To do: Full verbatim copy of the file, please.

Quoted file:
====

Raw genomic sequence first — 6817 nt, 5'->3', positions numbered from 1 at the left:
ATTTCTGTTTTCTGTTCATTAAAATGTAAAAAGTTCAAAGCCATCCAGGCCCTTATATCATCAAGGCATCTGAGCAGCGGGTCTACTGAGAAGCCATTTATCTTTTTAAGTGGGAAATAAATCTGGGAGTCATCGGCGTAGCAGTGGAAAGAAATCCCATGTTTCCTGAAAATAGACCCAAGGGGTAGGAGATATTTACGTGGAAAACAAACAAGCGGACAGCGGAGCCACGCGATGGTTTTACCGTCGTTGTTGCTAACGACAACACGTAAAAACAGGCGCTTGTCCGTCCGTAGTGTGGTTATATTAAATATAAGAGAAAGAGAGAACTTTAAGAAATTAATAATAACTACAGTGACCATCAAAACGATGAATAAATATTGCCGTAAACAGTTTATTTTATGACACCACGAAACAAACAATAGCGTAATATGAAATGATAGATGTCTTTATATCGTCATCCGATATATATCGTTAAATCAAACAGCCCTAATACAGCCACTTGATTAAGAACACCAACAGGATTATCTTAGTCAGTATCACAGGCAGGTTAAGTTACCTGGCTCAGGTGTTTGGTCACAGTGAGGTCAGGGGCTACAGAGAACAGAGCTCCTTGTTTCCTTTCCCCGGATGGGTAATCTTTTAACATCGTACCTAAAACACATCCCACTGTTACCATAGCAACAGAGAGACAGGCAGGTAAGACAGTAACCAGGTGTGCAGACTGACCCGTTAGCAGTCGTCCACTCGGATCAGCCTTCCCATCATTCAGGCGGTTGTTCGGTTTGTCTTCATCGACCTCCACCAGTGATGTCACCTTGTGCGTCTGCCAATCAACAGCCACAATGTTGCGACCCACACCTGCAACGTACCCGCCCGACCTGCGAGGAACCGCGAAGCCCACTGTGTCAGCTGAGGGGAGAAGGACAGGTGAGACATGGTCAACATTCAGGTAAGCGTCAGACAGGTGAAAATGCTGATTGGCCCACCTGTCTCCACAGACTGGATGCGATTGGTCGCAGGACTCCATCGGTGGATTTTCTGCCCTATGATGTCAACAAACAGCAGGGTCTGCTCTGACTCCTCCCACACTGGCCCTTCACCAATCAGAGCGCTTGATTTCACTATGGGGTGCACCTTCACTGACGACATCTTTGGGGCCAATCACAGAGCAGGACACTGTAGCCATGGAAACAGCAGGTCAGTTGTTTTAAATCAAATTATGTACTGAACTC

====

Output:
Raw genomic sequence first — 6817 nt, 5'->3', positions numbered from 1 at the left:
ATTTCTGTTTTCTGTTCATTAAAATGTAAAAAGTTCAAAGCCATCCAGGCCCTTATATCATCAAGGCATCTGAGCAGCGGGTCTACTGAGAAGCCATTTATCTTTTTAAGTGGGAAATAAATCTGGGAGTCATCGGCGTAGCAGTGGAAAGAAATCCCATGTTTCCTGAAAATAGACCCAAGGGGTAGGAGATATTTACGTGGAAAACAAACAAGCGGACAGCGGAGCCACGCGATGGTTTTACCGTCGTTGTTGCTAACGACAACACGTAAAAACAGGCGCTTGTCCGTCCGTAGTGTGGTTATATTAAATATAAGAGAAAGAGAGAACTTTAAGAAATTAATAATAACTACAGTGACCATCAAAACGATGAATAAATATTGCCGTAAACAGTTTATTTTATGACACCACGAAACAAACAATAGCGTAATATGAAATGATAGATGTCTTTATATCGTCATCCGATATATATCGTTAAATCAAACAGCCCTAATACAGCCACTTGATTAAGAACACCAACAGGATTATCTTAGTCAGTATCACAGGCAGGTTAAGTTACCTGGCTCAGGTGTTTGGTCACAGTGAGGTCAGGGGCTACAGAGAACAGAGCTCCTTGTTTCCTTTCCCCGGATGGGTAATCTTTTAACATCGTACCTAAAACACATCCCACTGTTACCATAGCAACAGAGAGACAGGCAGGTAAGACAGTAACCAGGTGTGCAGACTGACCCGTTAGCAGTCGTCCACTCGGATCAGCCTTCCCATCATTCAGGCGGTTGTTCGGTTTGTCTTCATCGACCTCCACCAGTGATGTCACCTTGTGCGTCTGCCAATCAACAGCCACAATGTTGCGACCCACACCTGCAACGTACCCGCCCGACCTGCGAGGAACCGCGAAGCCCACTGTGTCAGCTGAGGGGAGAAGGACAGGTGAGACATGGTCAACATTCAGGTAAGCGTCAGACAGGTGAAAATGCTGATTGGCCCACCTGTCTCCACAGACTGGATGCGATTGGTCGCAGGACTCCATCGGTGGATTTTCTGCCCTATGATGTCAACAAACAGCAGGGTCTGCTCTGACTCCTCCCACACTGGCCCTTCACCAATCAGAGCGCTTGATTTCACTATGGGGTGCACCTTCACTGACGACATCTTTGGGGCCAATCACAGAGCAGGACACTGTAGCCATGGAAACAGCAGGTCAGTTGTTTTAAATCAAATTATGTACTGAACTC